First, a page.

And what does an AD do? What’s an AD’s role on set? 

Nishanth (13:31.484) 

The AD usually communicates between the director and the production team. So there’s your prop AD who is just dedicated for props. Then there’s an AD dedicated to communicating stuff between different teams. So it’s mostly communication, a left brain activity that an AD does. 

Nishanth (13:59.731) 

which will help them, I mean, obviously be a director at the end of the day. I mean, you’ll have to see the whole process. It helps once you see the whole process of the film. That’s the way you can lead your film. Like, you know, a director usually leads his or her film. So. 

That’s the stepping stone. Like once you are a really good AD and you can nail it, you know that for a fact, you can be a good director because you have dealt with people in the past. And believe me, there are all kinds of people. I’m sure you can agree with me. Like, you know, it gets tricky sometimes, but that’s the beauty of it. You know, the industry trains you and grooms you that way. So once you have reached to that level, you know that you can, you know, take color shots. 

Vineet (14:46.558) 

And one thing I’ve just never understood in my entire life, what does a producer do? And even beyond that, I’m guessing short films doesn’t apply, but in a large film, what does an executive producer do? 

Nishanth (14:53.78) 

I’m out. 

Nishanth (14:58.758)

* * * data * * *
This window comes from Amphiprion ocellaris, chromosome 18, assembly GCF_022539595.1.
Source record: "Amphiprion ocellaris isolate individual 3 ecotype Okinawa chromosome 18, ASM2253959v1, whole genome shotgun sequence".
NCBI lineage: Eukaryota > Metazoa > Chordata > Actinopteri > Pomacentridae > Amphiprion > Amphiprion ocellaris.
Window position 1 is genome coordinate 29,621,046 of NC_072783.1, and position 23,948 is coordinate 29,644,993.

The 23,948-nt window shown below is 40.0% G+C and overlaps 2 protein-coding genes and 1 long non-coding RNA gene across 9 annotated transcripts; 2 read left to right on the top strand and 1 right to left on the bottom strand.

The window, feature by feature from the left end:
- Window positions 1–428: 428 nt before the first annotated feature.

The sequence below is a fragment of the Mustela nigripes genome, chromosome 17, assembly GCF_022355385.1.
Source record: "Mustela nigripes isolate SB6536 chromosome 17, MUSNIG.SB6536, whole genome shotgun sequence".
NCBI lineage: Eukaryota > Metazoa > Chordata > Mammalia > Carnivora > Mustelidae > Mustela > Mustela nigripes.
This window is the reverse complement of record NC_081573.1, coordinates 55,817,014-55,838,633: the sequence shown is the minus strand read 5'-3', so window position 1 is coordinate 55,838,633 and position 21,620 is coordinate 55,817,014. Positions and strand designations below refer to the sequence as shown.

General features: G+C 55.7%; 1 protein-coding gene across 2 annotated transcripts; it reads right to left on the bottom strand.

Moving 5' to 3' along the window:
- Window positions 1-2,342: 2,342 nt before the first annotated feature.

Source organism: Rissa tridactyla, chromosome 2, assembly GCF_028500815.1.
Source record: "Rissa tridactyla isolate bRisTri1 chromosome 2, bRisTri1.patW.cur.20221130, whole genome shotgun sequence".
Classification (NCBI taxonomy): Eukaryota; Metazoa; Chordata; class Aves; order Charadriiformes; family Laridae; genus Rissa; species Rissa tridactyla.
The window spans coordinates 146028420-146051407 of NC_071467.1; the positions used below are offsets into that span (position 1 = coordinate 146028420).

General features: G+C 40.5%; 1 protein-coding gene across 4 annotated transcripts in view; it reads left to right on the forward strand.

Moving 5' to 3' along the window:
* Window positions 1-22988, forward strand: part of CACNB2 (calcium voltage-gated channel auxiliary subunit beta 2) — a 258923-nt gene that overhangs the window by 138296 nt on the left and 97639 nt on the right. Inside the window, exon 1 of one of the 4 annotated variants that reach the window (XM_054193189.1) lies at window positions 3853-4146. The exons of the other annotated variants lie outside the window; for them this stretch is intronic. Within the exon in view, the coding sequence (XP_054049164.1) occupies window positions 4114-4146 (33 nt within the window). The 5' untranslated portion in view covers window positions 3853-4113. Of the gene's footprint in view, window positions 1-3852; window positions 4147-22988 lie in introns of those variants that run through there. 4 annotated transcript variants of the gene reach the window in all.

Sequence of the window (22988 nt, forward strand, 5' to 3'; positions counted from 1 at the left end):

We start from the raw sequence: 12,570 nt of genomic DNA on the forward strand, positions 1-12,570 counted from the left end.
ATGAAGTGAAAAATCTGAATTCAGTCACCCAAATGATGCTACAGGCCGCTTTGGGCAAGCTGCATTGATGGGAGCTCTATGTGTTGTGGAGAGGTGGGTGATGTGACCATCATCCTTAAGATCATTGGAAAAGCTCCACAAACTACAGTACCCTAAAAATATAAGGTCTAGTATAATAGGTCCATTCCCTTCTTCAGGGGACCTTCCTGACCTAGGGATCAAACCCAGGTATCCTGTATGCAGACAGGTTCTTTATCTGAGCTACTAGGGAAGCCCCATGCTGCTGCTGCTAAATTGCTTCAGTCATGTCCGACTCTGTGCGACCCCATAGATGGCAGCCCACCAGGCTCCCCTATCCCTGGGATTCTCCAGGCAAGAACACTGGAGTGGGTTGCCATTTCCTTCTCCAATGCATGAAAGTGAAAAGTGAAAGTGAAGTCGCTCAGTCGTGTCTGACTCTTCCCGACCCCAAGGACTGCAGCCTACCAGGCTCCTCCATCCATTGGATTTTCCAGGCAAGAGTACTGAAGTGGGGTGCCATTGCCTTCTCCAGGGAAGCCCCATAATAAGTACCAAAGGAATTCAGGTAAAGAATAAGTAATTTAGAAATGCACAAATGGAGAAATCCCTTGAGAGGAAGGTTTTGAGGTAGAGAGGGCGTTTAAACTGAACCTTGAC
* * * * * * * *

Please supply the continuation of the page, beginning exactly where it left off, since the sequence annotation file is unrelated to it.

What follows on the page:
Right, right. 

Nishanth (15:02.79) 

Quite honestly, even I don’t know what an executive press does. The mystery is still a mystery. But my experience is… 

Vineet (15:09.046) 

What does a producer do? Like bring a checkbook or now these days, like do set-on-set doing UPI payments? Like, you know, using. 

Nishanth (15:15.044) 

Yeah, right, right. It’s mostly helping out the producer with technicalities, comes to payments. Executive producer has very little to do with the creative part of the production. It always depends on who the executive producer is, but as per my knowledge, it’s more of a left brain activity. It’s more of a technical logistics department that they manage. 

Vineet (15:44.022) 

Which one is it? So left brain is the analytical stuff and right brain is a creative one, right? I keep getting confused. Huh. So producer, I would assume. Yeah. The guy, the, or the woman responsible for the payments and making sure things stay in budget.